On July 8, 2009 I got out of an afternoon class and headed to an Ohio State bar with a friend. The television behind the bar was tuned to ESPN, and ESPN delivered news: Anderson Varejao had signed an extension with the Cleveland Cavaliers for $50 million over 6 years. The news didn't thrill me. $50 million for a hustle guy who was limited offensively? As much as I loved the guy, I just couldn't see it being worth the investment. I was wrong. Now in his 9th season in the NBA, all with Cleveland, he has become one of the best centers in basketball, and a virtual lock for the All Star game.
Quite simply, Anderson Varejao is not who we thought he was. Really nice touch around the basket? Excellent knowledge of spacing in the half-court, and an ability to make 18-footers consistenty? The best rebounder in the league? We got a taste of the new and improved Anderson Varejao last season, but the lockout and an injury cut the fun short. And even when he played, he simply wasn't this good. How good has he been? The numbers don't do him justice but ... actually, you know what, the numbers absolutely do him justice. In 17 games, Varejao is averaging 15.2 points per game. Not bad for a center without a single post move. Think about that for a second: when was the last time you saw the Cavaliers feed Andy in the post? Anderson doesn't care though, he will score efficiently all the same. Think about this, through his first 17 games:
- Varejao has missed 96 shots this season. He has 105 offensive rebounds. This is absurd.
- Varejao is averaging 6.2 offensive rebounds per game. Brook Lopez averages 6.8 rebounds per game.
- Despite being a career 62% free throw shooter, he is averaging 78% this season.
- He is averaging 15.4 rebounds per game.
He is essentially putting up some ridiculous numbers that only Moses Malone was ever able to do. A Player Efficiency Rating over 23 with 15 points and 15 rebounds a game? Sure, that sounds good.
The notion of Anderson Varejao as an all star would have been comical to almost any Cavs fan in 2009, even his biggest supporters. But that is exactly what he has been so far this year. He is no longer only a glue and hustle guy, though he remains both of those things. There is another way to make clear just how good Andy has been: people around the league are starting to notice, and the Cavaliers aren't exactly playing on national television. Charles Barkley said he is the best forward in the Eastern Conference, right behind some guy who plays in Miami. Below are some excerpts from smart basketball people talking about Andy:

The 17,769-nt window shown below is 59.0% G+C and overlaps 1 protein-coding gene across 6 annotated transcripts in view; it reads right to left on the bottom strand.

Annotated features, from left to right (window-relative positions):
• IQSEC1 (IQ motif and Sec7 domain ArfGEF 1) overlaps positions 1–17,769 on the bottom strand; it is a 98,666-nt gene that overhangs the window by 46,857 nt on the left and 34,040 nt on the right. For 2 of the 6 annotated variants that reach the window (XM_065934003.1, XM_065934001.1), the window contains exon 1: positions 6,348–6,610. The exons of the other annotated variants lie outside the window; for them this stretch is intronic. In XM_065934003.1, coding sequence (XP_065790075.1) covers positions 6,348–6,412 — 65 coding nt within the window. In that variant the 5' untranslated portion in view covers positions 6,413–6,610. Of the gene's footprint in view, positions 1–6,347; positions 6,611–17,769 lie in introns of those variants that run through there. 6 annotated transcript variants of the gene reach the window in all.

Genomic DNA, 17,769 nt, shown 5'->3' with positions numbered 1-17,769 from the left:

Warren Shaw, writing for Dime Magazine, in a piece titled "Anderson Varejao Deserves to Make the NBA All Star Game":
Quite frankly he is a pain in the ass to opponents with his unorthodox and aggressive play but a joy as a teammate. His motor, sheer tenacity and team-first mentality is refreshing amidst the stench of the many self-entitled players in the league who do a lot less than he does. Cavaliers coach Byron Scott says he’s the best center in the league right now. He may be right.
John Hollinger, in an insider-only article over at ESPN, gushes:
... when it comes to doing stuff that wins games, you want an Anderson Varejao. A mobile big who plays elite pick-and-roll defense, a tough, active inside player, and an absolute vacuum cleaner on the boards, he's always been regarded as one of the league's elite role players.
And lo and behold, this season he's scoring, too. Varejao's little push shot from 15 feet has become a very effective weapon, and he's made just enough other little flips and drives to be a solid weapon for the Cavs, such as the running floater he hit in the final minute Friday against Atlanta, a game they would win at the buzzer a trip later. Overall he's 22-of-56 outside the charge circle, which isn't exactly Dirk Nowitzki territory, but is good enough to provide another dimension to what had been a just-layups offensive repertoire.
From Ben Golliver and Rob Mahoney at Sports Illustrated:
Good chemistry in the NBA seems to involve a series of secret ingredients, good timing and a lot of luck, but Varejao’s work ethic, team-first approach and professionalism seem to offer the type of tone-setting veteran leadership that coaches and executives stress in team construction. What’s more: He’s popular with the local fan base for all the right reasons.
The love will continue to come in for Andy if he can stay healthy. He is a testament to the good results that can come from hard work. Getting beyond the bad record and the daily debates about whether we should keep him or trade him, we can all appreciate the product he brings to the table. With how bad the Cavaliers offense has been for much of the season, I shudder to think how many points we would (not) score if his points and offensive rebounding evaporated. The $50 million dollar contract I was upset about is probably now the best non-rookie deal in the league. It is nice to see him get appreciated outside of Northeast Ohio.